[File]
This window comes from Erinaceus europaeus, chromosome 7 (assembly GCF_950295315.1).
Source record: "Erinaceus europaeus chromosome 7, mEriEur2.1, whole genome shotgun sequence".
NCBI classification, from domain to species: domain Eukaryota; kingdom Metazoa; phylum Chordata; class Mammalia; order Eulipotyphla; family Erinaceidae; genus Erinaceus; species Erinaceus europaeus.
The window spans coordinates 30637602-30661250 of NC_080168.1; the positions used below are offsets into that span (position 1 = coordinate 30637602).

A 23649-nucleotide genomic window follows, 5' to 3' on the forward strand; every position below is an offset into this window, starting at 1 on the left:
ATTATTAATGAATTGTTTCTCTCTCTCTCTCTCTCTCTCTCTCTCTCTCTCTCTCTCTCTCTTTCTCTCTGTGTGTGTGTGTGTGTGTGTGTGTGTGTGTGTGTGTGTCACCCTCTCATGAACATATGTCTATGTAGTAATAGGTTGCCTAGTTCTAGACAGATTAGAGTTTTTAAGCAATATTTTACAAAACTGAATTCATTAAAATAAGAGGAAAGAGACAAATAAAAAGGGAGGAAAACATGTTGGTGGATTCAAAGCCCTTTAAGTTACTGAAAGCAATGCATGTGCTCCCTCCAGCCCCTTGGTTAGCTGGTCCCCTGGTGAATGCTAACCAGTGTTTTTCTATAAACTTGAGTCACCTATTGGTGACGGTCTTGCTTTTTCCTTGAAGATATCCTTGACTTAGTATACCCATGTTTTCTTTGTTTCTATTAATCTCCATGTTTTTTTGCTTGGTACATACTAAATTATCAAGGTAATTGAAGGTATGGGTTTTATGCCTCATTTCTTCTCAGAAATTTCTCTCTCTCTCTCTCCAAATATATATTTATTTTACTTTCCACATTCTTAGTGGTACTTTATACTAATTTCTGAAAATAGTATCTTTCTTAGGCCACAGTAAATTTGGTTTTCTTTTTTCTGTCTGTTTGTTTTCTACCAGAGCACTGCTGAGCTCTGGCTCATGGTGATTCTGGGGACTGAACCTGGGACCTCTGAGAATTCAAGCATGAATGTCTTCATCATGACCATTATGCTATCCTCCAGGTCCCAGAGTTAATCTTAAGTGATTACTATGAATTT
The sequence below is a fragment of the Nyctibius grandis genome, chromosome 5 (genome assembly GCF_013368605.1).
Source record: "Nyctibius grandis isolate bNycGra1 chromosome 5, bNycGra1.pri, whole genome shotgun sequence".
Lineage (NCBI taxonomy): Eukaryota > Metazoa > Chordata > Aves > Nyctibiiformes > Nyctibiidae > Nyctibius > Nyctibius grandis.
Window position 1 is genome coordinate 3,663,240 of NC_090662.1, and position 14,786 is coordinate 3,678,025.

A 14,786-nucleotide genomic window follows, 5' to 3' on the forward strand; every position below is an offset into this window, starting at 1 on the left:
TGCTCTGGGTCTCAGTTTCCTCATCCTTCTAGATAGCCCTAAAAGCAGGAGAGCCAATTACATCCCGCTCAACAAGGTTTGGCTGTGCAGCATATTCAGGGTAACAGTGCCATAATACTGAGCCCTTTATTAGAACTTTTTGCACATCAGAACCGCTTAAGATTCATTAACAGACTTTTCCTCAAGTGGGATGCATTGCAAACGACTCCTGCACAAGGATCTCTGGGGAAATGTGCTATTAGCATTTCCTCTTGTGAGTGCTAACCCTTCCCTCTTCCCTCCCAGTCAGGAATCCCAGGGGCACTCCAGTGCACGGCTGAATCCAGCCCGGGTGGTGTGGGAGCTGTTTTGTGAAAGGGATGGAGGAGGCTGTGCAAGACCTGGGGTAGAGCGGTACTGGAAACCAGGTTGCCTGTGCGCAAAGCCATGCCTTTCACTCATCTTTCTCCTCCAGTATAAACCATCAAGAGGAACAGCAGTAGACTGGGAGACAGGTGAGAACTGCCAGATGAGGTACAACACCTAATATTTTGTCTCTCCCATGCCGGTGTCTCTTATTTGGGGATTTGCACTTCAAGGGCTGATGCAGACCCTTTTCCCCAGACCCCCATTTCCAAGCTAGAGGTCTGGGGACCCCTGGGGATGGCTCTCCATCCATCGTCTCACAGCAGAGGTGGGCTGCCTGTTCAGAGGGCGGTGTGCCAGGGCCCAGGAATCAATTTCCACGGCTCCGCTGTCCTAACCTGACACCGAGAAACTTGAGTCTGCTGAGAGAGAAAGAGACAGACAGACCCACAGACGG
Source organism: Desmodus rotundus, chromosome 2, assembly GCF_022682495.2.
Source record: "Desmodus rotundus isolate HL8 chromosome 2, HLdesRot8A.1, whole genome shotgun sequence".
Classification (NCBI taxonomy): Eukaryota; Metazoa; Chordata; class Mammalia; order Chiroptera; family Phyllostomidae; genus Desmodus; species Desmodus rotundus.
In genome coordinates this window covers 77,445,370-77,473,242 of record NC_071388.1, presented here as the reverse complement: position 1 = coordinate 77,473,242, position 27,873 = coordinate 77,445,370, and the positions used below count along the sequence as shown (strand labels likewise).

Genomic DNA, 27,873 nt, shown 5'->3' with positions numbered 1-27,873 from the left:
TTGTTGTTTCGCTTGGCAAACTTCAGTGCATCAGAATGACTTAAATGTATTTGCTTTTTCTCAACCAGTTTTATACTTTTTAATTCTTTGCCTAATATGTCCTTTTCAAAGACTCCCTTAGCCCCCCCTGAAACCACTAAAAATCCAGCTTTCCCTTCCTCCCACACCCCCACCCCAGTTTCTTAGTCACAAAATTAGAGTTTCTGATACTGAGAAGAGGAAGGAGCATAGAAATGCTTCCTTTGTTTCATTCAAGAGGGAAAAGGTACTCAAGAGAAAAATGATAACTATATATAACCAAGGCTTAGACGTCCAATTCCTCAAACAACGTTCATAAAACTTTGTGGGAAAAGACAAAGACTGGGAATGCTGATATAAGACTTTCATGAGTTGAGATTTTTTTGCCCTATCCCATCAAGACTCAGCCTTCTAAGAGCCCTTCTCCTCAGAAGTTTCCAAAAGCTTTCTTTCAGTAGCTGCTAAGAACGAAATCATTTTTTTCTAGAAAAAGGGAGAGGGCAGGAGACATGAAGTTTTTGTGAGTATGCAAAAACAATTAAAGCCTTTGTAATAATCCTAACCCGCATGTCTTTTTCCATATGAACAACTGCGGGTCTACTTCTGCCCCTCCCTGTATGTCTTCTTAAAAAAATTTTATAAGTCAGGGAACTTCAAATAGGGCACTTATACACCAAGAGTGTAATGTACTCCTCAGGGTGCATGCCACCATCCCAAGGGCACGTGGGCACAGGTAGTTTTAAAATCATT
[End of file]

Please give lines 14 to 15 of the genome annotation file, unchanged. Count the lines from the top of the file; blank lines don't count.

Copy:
Source record: "Desmodus rotundus isolate HL8 chromosome 2, HLdesRot8A.1, whole genome shotgun sequence".
Classification (NCBI taxonomy): Eukaryota; Metazoa; Chordata; class Mammalia; order Chiroptera; family Phyllostomidae; genus Desmodus; species Desmodus rotundus.